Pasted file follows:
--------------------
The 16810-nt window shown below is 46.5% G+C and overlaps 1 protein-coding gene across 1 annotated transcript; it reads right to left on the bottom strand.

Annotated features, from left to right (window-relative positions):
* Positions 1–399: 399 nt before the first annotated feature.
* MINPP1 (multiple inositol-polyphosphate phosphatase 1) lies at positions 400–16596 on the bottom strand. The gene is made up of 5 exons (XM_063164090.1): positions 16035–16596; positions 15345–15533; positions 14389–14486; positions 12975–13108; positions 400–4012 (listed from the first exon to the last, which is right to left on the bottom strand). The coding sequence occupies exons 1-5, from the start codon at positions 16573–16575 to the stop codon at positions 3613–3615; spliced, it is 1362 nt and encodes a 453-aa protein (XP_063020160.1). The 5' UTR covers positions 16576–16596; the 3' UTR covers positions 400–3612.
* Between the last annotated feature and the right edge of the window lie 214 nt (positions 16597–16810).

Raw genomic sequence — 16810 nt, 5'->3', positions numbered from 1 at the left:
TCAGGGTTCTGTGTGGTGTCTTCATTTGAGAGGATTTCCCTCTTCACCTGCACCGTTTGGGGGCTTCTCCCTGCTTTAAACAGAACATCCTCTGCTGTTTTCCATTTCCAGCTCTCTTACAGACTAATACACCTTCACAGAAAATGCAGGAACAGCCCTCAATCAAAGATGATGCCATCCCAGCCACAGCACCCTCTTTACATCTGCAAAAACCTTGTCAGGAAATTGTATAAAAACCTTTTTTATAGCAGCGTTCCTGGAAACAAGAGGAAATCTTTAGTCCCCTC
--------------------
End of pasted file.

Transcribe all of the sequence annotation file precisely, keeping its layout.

The 16810-nt window shown below is 46.5% G+C and overlaps 1 protein-coding gene across 1 annotated transcript; it reads right to left on the bottom strand.

Annotated features, from left to right (window-relative positions):
* Positions 1–399: 399 nt before the first annotated feature.
* MINPP1 (multiple inositol-polyphosphate phosphatase 1) lies at positions 400–16596 on the bottom strand. The gene is made up of 5 exons (XM_063164090.1): positions 16035–16596; positions 15345–15533; positions 14389–14486; positions 12975–13108; positions 400–4012 (listed from the first exon to the last, which is right to left on the bottom strand). The coding sequence occupies exons 1-5, from the start codon at positions 16573–16575 to the stop codon at positions 3613–3615; spliced, it is 1362 nt and encodes a 453-aa protein (XP_063020160.1). The 5' UTR covers positions 16576–16596; the 3' UTR covers positions 400–3612.
* Between the last annotated feature and the right edge of the window lie 214 nt (positions 16597–16810).

Raw genomic sequence — 16810 nt, 5'->3', positions numbered from 1 at the left:
TCAGGGTTCTGTGTGGTGTCTTCATTTGAGAGGATTTCCCTCTTCACCTGCACCGTTTGGGGGCTTCTCCCTGCTTTAAACAGAACATCCTCTGCTGTTTTCCATTTCCAGCTCTCTTACAGACTAATACACCTTCACAGAAAATGCAGGAACAGCCCTCAATCAAAGATGATGCCATCCCAGCCACAGCACCCTCTTTACATCTGCAAAAACCTTGTCAGGAAATTGTATAAAAACCTTTTTTATAGCAGCGTTCCTGGAAACAAGAGGAAATCTTTAGTCCCCTC